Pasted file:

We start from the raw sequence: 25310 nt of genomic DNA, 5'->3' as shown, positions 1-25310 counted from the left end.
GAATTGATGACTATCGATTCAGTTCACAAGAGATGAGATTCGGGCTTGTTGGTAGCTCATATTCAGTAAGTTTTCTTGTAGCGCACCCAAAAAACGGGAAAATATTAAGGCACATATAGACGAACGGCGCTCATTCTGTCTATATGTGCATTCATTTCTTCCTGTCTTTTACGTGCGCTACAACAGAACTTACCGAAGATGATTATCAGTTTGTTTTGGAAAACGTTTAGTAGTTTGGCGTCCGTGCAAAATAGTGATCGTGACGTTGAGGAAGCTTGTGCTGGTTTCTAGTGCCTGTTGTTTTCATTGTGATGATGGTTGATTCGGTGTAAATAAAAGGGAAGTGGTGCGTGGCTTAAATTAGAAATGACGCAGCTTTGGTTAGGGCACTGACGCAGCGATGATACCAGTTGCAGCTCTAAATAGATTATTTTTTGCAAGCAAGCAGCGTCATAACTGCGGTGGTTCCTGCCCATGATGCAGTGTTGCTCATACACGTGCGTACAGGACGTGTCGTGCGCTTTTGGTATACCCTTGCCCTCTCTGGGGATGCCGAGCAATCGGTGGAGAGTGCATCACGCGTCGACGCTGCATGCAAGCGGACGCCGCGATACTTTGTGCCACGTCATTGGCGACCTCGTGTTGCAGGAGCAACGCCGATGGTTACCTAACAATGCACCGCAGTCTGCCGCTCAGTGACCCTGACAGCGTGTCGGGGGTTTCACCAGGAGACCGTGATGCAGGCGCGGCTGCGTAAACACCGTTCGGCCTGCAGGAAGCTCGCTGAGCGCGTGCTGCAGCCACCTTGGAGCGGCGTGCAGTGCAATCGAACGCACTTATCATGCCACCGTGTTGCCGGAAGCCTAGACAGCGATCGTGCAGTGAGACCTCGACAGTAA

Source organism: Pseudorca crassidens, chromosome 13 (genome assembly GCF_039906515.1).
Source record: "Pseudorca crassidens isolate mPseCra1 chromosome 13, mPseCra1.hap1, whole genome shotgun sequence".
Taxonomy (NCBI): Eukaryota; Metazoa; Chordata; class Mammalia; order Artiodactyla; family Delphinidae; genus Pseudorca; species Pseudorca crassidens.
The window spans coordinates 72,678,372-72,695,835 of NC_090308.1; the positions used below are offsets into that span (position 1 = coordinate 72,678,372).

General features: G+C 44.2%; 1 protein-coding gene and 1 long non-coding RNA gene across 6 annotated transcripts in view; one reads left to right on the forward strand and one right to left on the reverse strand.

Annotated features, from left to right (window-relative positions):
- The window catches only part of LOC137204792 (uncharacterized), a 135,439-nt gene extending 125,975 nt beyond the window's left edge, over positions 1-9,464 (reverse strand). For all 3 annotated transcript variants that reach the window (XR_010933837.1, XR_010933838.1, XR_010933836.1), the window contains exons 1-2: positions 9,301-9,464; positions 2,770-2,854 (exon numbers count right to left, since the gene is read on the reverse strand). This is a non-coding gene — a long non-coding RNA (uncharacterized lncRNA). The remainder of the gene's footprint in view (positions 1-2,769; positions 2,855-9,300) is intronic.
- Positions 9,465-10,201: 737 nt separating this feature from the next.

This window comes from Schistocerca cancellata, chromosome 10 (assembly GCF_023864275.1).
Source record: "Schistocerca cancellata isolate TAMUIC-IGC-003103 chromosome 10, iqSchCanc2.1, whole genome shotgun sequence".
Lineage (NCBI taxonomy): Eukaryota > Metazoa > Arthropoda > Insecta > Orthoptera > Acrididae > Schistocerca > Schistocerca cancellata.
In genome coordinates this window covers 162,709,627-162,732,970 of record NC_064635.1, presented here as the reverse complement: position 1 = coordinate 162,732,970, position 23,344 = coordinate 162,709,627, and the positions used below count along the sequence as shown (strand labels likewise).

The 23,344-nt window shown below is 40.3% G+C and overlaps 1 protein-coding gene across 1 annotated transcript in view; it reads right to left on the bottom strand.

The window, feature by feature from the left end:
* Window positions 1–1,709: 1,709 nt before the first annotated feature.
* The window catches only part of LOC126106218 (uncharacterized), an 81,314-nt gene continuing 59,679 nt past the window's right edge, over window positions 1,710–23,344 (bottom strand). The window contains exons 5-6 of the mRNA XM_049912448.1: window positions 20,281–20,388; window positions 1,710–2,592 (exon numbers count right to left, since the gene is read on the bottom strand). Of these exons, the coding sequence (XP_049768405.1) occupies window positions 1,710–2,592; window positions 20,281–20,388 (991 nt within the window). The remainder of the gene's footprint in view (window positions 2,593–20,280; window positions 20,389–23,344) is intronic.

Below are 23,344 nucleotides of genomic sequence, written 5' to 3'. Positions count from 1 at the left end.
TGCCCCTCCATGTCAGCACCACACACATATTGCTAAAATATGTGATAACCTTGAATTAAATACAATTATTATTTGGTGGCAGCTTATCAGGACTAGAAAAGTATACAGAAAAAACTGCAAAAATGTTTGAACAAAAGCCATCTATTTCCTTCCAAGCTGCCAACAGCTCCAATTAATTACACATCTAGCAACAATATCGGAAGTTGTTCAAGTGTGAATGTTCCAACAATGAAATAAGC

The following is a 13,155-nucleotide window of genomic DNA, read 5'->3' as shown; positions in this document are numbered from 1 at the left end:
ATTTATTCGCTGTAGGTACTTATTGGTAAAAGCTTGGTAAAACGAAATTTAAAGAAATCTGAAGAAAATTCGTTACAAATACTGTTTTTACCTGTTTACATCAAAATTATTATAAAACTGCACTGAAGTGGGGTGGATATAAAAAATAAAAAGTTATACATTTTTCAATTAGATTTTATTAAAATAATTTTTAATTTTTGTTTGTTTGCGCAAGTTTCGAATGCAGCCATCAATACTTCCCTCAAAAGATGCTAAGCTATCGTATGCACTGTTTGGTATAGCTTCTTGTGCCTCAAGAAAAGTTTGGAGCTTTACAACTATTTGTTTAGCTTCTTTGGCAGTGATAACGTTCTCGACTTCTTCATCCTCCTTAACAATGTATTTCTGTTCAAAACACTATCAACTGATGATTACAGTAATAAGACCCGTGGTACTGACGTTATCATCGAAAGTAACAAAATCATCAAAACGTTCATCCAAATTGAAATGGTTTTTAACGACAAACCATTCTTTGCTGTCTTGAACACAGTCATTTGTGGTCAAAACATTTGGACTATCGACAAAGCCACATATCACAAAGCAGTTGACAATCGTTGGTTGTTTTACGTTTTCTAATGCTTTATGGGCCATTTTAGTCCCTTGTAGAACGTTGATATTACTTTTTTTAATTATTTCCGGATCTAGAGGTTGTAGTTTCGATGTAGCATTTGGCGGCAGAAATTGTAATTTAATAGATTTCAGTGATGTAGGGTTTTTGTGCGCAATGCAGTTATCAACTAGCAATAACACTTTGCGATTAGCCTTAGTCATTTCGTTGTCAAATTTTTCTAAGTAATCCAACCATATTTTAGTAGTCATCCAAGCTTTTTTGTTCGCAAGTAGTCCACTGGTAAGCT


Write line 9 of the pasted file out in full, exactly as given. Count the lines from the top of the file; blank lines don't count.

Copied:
- The window catches only part of LOC137204792 (uncharacterized), a 135,439-nt gene extending 125,975 nt beyond the window's left edge, over positions 1-9,464 (reverse strand). For all 3 annotated transcript variants that reach the window (XR_010933837.1, XR_010933838.1, XR_010933836.1), the window contains exons 1-2: positions 9,301-9,464; positions 2,770-2,854 (exon numbers count right to left, since the gene is read on the reverse strand). This is a non-coding gene — a long non-coding RNA (uncharacterized lncRNA). The remainder of the gene's footprint in view (positions 1-2,769; positions 2,855-9,300) is intronic.